Thanksgiving is a thoughtful holiday, captured between the rowdy fun of Halloween and the hectic multi-layered celebration of Christmas, and then the ending of the year. (And where has 2016 gone, by the way?)
After the horribly dry and dusty autumn we have had, leaving everything parched and drying up, and the heat and turmoil generated by the most unhappy presidential election I can ever remember, it seemed very fitting that it all be wrapped in a swirling rain that came to just
The circus came to town the other morning, or at least that’s what it seemed like. Every once in awhile, hopefully years apart because it costs so much, and because I personally do not like losing trees, we have to hire a tree-cutting firm.
Gardeners are no exception to the human tendency to want that we which do not have, including plants in our garden. Not so much the cost, because anyone with any budget can acquire a new cultivar that nobody else in our gardening circle has yet.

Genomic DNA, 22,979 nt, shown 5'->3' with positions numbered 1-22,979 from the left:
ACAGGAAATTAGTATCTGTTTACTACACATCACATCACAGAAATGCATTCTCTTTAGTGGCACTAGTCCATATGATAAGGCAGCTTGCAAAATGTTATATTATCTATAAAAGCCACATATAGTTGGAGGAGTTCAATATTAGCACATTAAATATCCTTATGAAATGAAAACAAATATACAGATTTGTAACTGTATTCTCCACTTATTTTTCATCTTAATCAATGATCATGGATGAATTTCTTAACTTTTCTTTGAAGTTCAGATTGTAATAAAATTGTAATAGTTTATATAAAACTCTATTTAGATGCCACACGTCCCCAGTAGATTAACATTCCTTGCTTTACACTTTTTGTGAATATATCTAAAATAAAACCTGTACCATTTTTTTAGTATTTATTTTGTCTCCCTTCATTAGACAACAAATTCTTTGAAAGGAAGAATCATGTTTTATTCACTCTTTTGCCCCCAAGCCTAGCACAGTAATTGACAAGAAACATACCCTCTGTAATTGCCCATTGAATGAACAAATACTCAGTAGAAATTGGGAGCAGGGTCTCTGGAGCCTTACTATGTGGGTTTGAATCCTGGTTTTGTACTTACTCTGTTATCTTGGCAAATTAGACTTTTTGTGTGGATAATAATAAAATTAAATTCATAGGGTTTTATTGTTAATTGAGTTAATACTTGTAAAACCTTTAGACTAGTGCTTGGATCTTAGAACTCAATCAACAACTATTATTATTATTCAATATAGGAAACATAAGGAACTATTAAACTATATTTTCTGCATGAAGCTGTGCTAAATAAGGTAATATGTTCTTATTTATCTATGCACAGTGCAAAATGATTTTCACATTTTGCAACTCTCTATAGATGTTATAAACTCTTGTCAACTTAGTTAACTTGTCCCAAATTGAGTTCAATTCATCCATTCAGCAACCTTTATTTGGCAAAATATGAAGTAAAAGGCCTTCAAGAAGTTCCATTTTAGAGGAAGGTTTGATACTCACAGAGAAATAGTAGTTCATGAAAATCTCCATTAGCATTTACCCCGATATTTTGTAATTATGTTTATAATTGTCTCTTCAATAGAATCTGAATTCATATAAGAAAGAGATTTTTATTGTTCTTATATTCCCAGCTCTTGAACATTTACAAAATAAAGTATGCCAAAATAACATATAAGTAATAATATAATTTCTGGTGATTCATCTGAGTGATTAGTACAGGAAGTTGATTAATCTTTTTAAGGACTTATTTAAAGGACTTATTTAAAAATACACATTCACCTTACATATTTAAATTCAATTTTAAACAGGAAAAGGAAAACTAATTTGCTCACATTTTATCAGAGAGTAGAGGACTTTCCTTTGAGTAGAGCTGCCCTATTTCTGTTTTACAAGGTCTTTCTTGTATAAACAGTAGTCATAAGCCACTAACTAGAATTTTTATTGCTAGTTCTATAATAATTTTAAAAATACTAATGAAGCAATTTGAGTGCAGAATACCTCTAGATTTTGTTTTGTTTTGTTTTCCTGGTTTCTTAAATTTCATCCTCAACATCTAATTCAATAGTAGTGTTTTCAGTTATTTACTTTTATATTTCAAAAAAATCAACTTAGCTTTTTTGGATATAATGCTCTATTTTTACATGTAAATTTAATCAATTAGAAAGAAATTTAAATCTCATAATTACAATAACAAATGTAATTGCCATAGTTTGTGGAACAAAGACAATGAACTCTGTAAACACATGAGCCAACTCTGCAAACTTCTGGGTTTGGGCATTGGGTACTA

Plants can work magic, some plants, under some circumstances, if we just notice and believe. I experienced this particular magic this morning, lighted by the east to west sunlight at that early hour, as I went out to get the paper.
Things change, in gardening as in everywhere, if you live long and keep gardening, and of course pay attention. And in the garden, the old saying, “The more things change, the more they stay the same,” does not apply.
When my longtime friend and traveling companion, Mary Price, was approaching retirement from her job as an elementary school principal in 1999 (which seems only yesterday in retrospect but is actually 15 years ago), she was asked why she was taking this step.
One of my most treasured trees on this property is a beautiful (to me, and especially in autumn) Chinese tallow tree. It came to us here by accident, traveling in the soil of a blueberry bush we transplanted from our garden in town, when we moved out here in 1986.
A quick pre-breakfast trip to pick up the morning paper (which likely would have been postponed had we not wanted to gloat over the iconic feat of the Madison Central Jaguars’ two-in-a-row defeat of the football factory otherwise dubbed “the University of South Panola”) prove